Yet we may find ourselves hiding for all kinds of other reasons too. Hiding often manifests itself in relationships and at work in subtle avoidance strategies. We may rationalise our hiding by telling ourselves that we can’t tackle a tricky person, a difficult issue, a daunting conversation, because we’re too busy, it’s not our job, they wouldn’t listen or it could make things even worse. In doing so, we may deprive ourselves and others of invaluable talent, trust, possibility – and hope.
Stepping out takes courage with humility, challenge with support. When have you stepped out from behind yourself and made it real? When have you enabled others to step out too?
I was reminded recently of one of my sister’s ex-boyfriends in our teenage years. The lad was called Tom and, one day, he decided proudly to have his name tattooed on his neck. When he got home, however, he was dismayed to look in the mirror and read ‘moT’. ‘I can’t believe they spelt my name wrong!’, he exclaimed in near despair. My mother looked on in near despair too. How could her daughter be going out with this guy?? My sister laughed but poor Tom just looked puzzled.
I can hear so many satirical expressions immediately coming to mind: ‘Not the sharpest knife in the drawer; A few sandwiches short of a picnic; Proof that evolution can go in reverse’, etc. It’s as if we’re a lot brighter than Tom, less prone to such stupid mistakes. Tom misinterpreted what he saw but we see and understand things more clearly. Perception is reality and Tom needed a reality check. We’re not that easily tricked or confused. We’re not like Tom. We see things as they are.
That is, until we read books like David McRaney’s ‘You Are Not So Smart’ (2012). With a wide range of disarmingly simple-yet-profound examples, McRaney describes a whole host of ways in which we unknowingly and convincingly delude ourselves, pretty much every day. Alex Boese concludes on the back cover: ‘Fascinating! You’ll never trust your brain again.’ It’s as if the assumptions we hold about what is real and true about ourselves, the world, life and relationships need to be held…lightly.
Yet this poses some serious existential, ethical and practical challenges. Who or what are we to trust if we’re not sure what’s real or true? Who or what are we to take a stance on if we’re not sure if the ground we’re standing on is sound? Faith, doubt and belief come face-to-face with diverse related fields, e.g. social constructionism and Gestalt. This is rich territory for deep coaching, leadership and OD. So, tell me - what are your experiences of working with certainty and uncertainty, ambiguity and trust?
On the face of it, the hottest early May bank holiday on record in the UK wasn’t the ideal time to run a marathon. After all, the risks of dehydration, heat stroke and exhaustion were high. I went, not to run but to support and take photos of my friend and mentor, Adrian Spurrell, as he and other athletes set out in high spirits to grasp this intense challenge. 20 miles in, I watched person after person stagger past, bathed in sweat, struggling ahead but determined to finish. Charity logos emblazoned proudly on their t-shirts, they were unwilling to give in to the sun’s relentless heat.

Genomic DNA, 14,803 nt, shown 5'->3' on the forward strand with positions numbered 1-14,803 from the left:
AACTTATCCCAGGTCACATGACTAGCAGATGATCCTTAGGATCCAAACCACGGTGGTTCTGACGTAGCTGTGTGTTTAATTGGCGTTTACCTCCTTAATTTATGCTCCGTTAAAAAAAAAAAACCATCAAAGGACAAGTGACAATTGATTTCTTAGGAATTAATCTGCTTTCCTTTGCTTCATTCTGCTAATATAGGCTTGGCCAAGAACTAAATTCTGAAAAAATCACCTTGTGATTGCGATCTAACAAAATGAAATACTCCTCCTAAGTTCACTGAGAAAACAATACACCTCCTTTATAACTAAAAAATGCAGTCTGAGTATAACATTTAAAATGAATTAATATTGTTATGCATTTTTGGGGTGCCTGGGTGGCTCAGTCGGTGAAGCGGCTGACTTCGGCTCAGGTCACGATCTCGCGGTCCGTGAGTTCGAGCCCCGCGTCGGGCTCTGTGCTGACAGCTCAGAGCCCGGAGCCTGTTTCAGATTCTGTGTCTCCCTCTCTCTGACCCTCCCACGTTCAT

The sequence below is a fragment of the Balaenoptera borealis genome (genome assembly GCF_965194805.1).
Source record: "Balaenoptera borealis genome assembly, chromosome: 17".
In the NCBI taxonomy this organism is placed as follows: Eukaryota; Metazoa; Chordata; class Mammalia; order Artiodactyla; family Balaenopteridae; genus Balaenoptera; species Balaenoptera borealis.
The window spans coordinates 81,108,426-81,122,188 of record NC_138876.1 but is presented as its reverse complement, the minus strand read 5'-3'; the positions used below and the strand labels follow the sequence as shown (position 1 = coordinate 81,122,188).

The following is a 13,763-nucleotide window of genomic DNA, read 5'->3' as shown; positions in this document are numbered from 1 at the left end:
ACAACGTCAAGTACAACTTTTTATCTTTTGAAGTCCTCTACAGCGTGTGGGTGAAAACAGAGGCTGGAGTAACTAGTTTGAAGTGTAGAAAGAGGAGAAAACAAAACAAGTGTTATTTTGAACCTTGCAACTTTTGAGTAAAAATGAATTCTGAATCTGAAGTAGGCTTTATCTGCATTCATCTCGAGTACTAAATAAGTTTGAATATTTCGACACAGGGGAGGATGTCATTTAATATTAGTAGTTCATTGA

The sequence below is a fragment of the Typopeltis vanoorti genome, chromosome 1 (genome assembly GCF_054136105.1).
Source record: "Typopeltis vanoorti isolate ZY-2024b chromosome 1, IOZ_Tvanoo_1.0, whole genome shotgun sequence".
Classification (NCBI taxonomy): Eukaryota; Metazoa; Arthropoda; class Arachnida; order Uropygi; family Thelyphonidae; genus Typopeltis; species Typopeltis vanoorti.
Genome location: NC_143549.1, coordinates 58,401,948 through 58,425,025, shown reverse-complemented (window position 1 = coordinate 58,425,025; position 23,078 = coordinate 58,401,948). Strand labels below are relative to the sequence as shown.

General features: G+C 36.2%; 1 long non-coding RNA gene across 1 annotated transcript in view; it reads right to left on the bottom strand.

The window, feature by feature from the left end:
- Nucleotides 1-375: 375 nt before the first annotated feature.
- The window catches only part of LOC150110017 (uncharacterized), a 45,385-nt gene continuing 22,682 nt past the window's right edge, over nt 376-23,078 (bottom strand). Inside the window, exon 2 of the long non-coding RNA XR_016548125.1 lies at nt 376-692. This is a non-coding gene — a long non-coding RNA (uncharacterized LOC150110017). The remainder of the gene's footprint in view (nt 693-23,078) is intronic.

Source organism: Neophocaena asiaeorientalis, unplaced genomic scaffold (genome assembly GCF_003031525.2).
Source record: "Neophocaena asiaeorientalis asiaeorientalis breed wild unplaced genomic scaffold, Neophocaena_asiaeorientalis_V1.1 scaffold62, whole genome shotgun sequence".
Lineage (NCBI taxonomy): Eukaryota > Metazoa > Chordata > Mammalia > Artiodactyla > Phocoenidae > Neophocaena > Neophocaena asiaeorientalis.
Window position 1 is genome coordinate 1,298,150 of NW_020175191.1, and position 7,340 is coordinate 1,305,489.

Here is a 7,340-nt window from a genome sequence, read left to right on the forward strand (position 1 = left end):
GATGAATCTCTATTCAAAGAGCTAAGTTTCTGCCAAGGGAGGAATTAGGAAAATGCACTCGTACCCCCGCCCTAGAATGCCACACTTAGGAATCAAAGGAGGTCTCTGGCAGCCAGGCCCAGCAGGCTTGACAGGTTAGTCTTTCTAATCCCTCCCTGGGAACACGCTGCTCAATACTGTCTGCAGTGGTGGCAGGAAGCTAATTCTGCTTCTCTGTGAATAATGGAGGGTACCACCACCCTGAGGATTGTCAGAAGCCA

After a while, I noticed one man stop at the side of the path. He was desperately weary, bent over, clearly out of energy, rubbing his cramped hands up and down his painful thighs. He looked depressed, dejected and defeated. After a few minutes, however, two other runners appeared behind him. One paused briefly, smiled, put his hand reassuringly on the man’s back and spoke calmly but assertively, ‘Don’t stop. Keep walking. You can do this.’ The man’s face brightened a little, a glimmer of hope – and he stood straight, started limping…and walking…then broke into a jog.
It felt moving and inspiring to observe. The empathy and compassion, support and challenge of a fellow runner, a total stranger. What a difference it made. I would like to think that exhausted man finished the race, collected his medal and went home feeling proud of this great achievement. And what a wonderful example of a ‘good Samaritan’, the person who was willing to notice, to pause in that moment, to think beyond himself, to act decisively on behalf of the other. What a fantastic role model and metaphor for leaders, coaches, L&D and OD too. I want to be more like him.
'There is a voice that doesn’t use words. Listen.’ (Jalal ad-Din Rumi)
I spoke with a friend and colleague recently. It was about a bizarre incident in the news where a group of leaders acted over a serious issue in a way that was clearly ineffective and self-defeating. Somewhat bemused by this, I found myself musing out loud, ‘What were they thinking?’ My friend responded wisely, ‘They weren’t thinking. They were driven by an overwhelming feeling.’ How easy it is to assume rationality in decision-making where, at times, emotion may play a far greater part.
It reminded me of many years ago when I became a passionate and pained activist for human rights in Central America. It was during a period when governments and allied death squads committed acts of unspeakable horror against the poor. Alongside fellow activists, I burned myself out for the people and for the cause. On reflection, however, I’m not sure what practical difference my efforts made. A co-activist commented in retrospect, ‘We were driven more by instinct than strategy.’
Such accounts could lead us to propose that rationality is far superior to emotion or instinct when it comes to decision-making and effectiveness. We could conclude that to think-things-through is the best course of action, prior to action. ‘You didn’t really think this through, did you?’ is a culturally-coded message that signals to a person, ‘You idiot!’, or, in more gentle diplomatic language, ‘If you had thought about this more carefully beforehand, you would have achieved a better outcome.’